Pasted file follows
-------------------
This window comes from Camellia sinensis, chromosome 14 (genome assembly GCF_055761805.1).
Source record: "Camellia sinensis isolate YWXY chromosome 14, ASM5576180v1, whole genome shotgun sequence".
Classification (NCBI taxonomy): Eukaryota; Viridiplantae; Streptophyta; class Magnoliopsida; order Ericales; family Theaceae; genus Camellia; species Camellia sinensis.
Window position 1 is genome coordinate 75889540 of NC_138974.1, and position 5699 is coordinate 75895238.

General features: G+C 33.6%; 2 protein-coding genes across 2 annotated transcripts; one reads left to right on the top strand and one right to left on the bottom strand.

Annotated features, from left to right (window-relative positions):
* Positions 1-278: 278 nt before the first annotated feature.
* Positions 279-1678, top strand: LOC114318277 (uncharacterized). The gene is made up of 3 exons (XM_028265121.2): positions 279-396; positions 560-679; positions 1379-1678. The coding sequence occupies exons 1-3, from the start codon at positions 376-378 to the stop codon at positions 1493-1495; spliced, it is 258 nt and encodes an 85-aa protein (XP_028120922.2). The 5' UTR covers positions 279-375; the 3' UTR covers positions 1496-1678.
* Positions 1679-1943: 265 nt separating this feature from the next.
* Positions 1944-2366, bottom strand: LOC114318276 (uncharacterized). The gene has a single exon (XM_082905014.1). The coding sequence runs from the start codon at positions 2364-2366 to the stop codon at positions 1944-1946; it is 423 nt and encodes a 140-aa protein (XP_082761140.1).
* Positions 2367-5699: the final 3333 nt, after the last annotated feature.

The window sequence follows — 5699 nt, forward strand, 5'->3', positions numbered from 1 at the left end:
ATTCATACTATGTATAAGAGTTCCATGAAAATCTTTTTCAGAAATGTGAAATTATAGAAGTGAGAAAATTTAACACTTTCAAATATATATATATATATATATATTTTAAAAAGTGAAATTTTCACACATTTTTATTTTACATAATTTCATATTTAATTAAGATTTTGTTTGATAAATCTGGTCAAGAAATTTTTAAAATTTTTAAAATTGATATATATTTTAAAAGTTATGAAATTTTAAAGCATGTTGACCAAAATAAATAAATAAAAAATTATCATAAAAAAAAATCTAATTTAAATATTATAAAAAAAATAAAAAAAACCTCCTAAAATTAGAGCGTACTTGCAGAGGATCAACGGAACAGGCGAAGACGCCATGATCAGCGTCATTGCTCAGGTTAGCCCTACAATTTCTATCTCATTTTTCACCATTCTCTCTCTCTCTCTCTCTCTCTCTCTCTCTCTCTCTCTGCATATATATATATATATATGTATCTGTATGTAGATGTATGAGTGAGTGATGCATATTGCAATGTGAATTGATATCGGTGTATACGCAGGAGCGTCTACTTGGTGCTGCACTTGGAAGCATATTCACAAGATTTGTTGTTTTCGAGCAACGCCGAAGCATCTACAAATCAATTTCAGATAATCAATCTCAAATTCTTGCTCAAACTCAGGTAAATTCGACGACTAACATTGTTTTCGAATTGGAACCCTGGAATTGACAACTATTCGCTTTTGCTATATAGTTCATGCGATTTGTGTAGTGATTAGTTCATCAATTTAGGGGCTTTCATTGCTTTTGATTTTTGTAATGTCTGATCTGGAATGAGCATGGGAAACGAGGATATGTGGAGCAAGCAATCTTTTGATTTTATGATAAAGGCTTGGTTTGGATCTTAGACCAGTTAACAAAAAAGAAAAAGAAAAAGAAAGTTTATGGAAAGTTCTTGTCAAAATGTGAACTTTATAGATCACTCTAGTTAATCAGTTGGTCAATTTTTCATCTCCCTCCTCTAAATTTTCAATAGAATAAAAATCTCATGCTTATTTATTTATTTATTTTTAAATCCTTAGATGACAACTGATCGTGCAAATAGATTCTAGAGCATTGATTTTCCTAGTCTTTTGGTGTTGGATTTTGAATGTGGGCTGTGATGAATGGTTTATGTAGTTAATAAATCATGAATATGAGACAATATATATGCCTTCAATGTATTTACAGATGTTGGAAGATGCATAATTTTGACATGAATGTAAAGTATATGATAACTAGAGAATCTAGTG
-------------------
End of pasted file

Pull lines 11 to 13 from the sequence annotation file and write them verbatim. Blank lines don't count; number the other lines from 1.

* Positions 2367-5699: the final 3333 nt, after the last annotated feature.

The window sequence follows — 5699 nt, forward strand, 5'->3', positions numbered from 1 at the left end:
ATTCATACTATGTATAAGAGTTCCATGAAAATCTTTTTCAGAAATGTGAAATTATAGAAGTGAGAAAATTTAACACTTTCAAATATATATATATATATATATATTTTAAAAAGTGAAATTTTCACACATTTTTATTTTACATAATTTCATATTTAATTAAGATTTTGTTTGATAAATCTGGTCAAGAAATTTTTAAAATTTTTAAAATTGATATATATTTTAAAAGTTATGAAATTTTAAAGCATGTTGACCAAAATAAATAAATAAAAAATTATCATAAAAAAAAATCTAATTTAAATATTATAAAAAAAATAAAAAAAACCTCCTAAAATTAGAGCGTACTTGCAGAGGATCAACGGAACAGGCGAAGACGCCATGATCAGCGTCATTGCTCAGGTTAGCCCTACAATTTCTATCTCATTTTTCACCATTCTCTCTCTCTCTCTCTCTCTCTCTCTCTCTCTCTCTCTGCATATATATATATATATATGTATCTGTATGTAGATGTATGAGTGAGTGATGCATATTGCAATGTGAATTGATATCGGTGTATACGCAGGAGCGTCTACTTGGTGCTGCACTTGGAAGCATATTCACAAGATTTGTTGTTTTCGAGCAACGCCGAAGCATCTACAAATCAATTTCAGATAATCAATCTCAAATTCTTGCTCAAACTCAGGTAAATTCGACGACTAACATTGTTTTCGAATTGGAACCCTGGAATTGACAACTATTCGCTTTTGCTATATAGTTCATGCGATTTGTGTAGTGATTAGTTCATCAATTTAGGGGCTTTCATTGCTTTTGATTTTTGTAATGTCTGATCTGGAATGAGCATGGGAAACGAGGATATGTGGAGCAAGCAATCTTTTGATTTTATGATAAAGGCTTGGTTTGGATCTTAGACCAGTTAACAAAAAAGAAAAAGAAAAAGAAAGTTTATGGAAAGTTCTTGTCAAAATGTGAACTTTATAGATCACTCTAGTTAATCAGTTGGTCAATTTTTCATCTCCCTCCTCTAAATTTTCAATAGAATAAAAATCTCATGCTTATTTATTTATTTATTTTTAAATCCTTAGATGACAACTGATCGTGCAAATAGATTCTAGAGCATTGATTTTCCTAGTCTTTTGGTGTTGGATTTTGAATGTGGGCTGTGATGAATGGTTTATGTAGTTAATAAATCATGAATATGAGACAATATATATGCCTTCAATGTATTTACAGATGTTGGAAGATGCATAATTTTGACATGAATGTAAAGTATATGATAACTAGAGAATCTAGTG